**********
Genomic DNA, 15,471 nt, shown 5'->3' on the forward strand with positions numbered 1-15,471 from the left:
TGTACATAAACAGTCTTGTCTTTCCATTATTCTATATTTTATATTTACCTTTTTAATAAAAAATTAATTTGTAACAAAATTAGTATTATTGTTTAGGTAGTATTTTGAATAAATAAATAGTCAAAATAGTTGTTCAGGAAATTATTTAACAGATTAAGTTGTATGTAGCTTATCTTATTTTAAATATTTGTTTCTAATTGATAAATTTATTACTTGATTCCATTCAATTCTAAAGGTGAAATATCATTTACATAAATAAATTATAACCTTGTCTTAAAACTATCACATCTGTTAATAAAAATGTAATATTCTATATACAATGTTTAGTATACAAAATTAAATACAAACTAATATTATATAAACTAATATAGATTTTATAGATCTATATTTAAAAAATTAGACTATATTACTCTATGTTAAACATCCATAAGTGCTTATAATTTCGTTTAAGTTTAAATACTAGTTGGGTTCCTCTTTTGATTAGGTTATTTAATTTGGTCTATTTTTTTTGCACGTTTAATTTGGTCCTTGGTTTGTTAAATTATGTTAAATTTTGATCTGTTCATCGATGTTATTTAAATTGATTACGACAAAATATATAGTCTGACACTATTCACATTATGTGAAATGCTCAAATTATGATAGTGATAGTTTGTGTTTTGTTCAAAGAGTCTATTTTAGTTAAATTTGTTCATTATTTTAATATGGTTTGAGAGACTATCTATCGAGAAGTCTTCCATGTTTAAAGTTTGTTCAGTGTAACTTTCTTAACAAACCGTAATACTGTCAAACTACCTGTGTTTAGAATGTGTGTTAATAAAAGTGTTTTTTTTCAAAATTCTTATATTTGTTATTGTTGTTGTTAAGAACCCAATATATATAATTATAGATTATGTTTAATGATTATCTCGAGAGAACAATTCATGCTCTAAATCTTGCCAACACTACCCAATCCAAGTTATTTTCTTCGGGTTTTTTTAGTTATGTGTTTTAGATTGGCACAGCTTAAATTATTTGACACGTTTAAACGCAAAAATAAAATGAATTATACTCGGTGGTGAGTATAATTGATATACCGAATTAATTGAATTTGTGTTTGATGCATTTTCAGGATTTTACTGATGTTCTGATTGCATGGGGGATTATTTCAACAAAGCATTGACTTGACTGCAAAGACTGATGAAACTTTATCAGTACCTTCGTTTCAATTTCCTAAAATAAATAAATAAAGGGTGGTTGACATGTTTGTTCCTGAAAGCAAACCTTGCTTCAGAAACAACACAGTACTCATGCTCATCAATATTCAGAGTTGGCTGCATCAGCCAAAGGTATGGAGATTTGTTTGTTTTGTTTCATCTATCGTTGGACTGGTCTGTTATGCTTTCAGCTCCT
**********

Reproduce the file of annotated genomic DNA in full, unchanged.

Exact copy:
Genomic DNA, 15,471 nt, shown 5'->3' on the forward strand with positions numbered 1-15,471 from the left:
TGTACATAAACAGTCTTGTCTTTCCATTATTCTATATTTTATATTTACCTTTTTAATAAAAAATTAATTTGTAACAAAATTAGTATTATTGTTTAGGTAGTATTTTGAATAAATAAATAGTCAAAATAGTTGTTCAGGAAATTATTTAACAGATTAAGTTGTATGTAGCTTATCTTATTTTAAATATTTGTTTCTAATTGATAAATTTATTACTTGATTCCATTCAATTCTAAAGGTGAAATATCATTTACATAAATAAATTATAACCTTGTCTTAAAACTATCACATCTGTTAATAAAAATGTAATATTCTATATACAATGTTTAGTATACAAAATTAAATACAAACTAATATTATATAAACTAATATAGATTTTATAGATCTATATTTAAAAAATTAGACTATATTACTCTATGTTAAACATCCATAAGTGCTTATAATTTCGTTTAAGTTTAAATACTAGTTGGGTTCCTCTTTTGATTAGGTTATTTAATTTGGTCTATTTTTTTTGCACGTTTAATTTGGTCCTTGGTTTGTTAAATTATGTTAAATTTTGATCTGTTCATCGATGTTATTTAAATTGATTACGACAAAATATATAGTCTGACACTATTCACATTATGTGAAATGCTCAAATTATGATAGTGATAGTTTGTGTTTTGTTCAAAGAGTCTATTTTAGTTAAATTTGTTCATTATTTTAATATGGTTTGAGAGACTATCTATCGAGAAGTCTTCCATGTTTAAAGTTTGTTCAGTGTAACTTTCTTAACAAACCGTAATACTGTCAAACTACCTGTGTTTAGAATGTGTGTTAATAAAAGTGTTTTTTTTCAAAATTCTTATATTTGTTATTGTTGTTGTTAAGAACCCAATATATATAATTATAGATTATGTTTAATGATTATCTCGAGAGAACAATTCATGCTCTAAATCTTGCCAACACTACCCAATCCAAGTTATTTTCTTCGGGTTTTTTTAGTTATGTGTTTTAGATTGGCACAGCTTAAATTATTTGACACGTTTAAACGCAAAAATAAAATGAATTATACTCGGTGGTGAGTATAATTGATATACCGAATTAATTGAATTTGTGTTTGATGCATTTTCAGGATTTTACTGATGTTCTGATTGCATGGGGGATTATTTCAACAAAGCATTGACTTGACTGCAAAGACTGATGAAACTTTATCAGTACCTTCGTTTCAATTTCCTAAAATAAATAAATAAAGGGTGGTTGACATGTTTGTTCCTGAAAGCAAACCTTGCTTCAGAAACAACACAGTACTCATGCTCATCAATATTCAGAGTTGGCTGCATCAGCCAAAGGTATGGAGATTTGTTTGTTTTGTTTCATCTATCGTTGGACTGGTCTGTTATGCTTTCAGCTCCT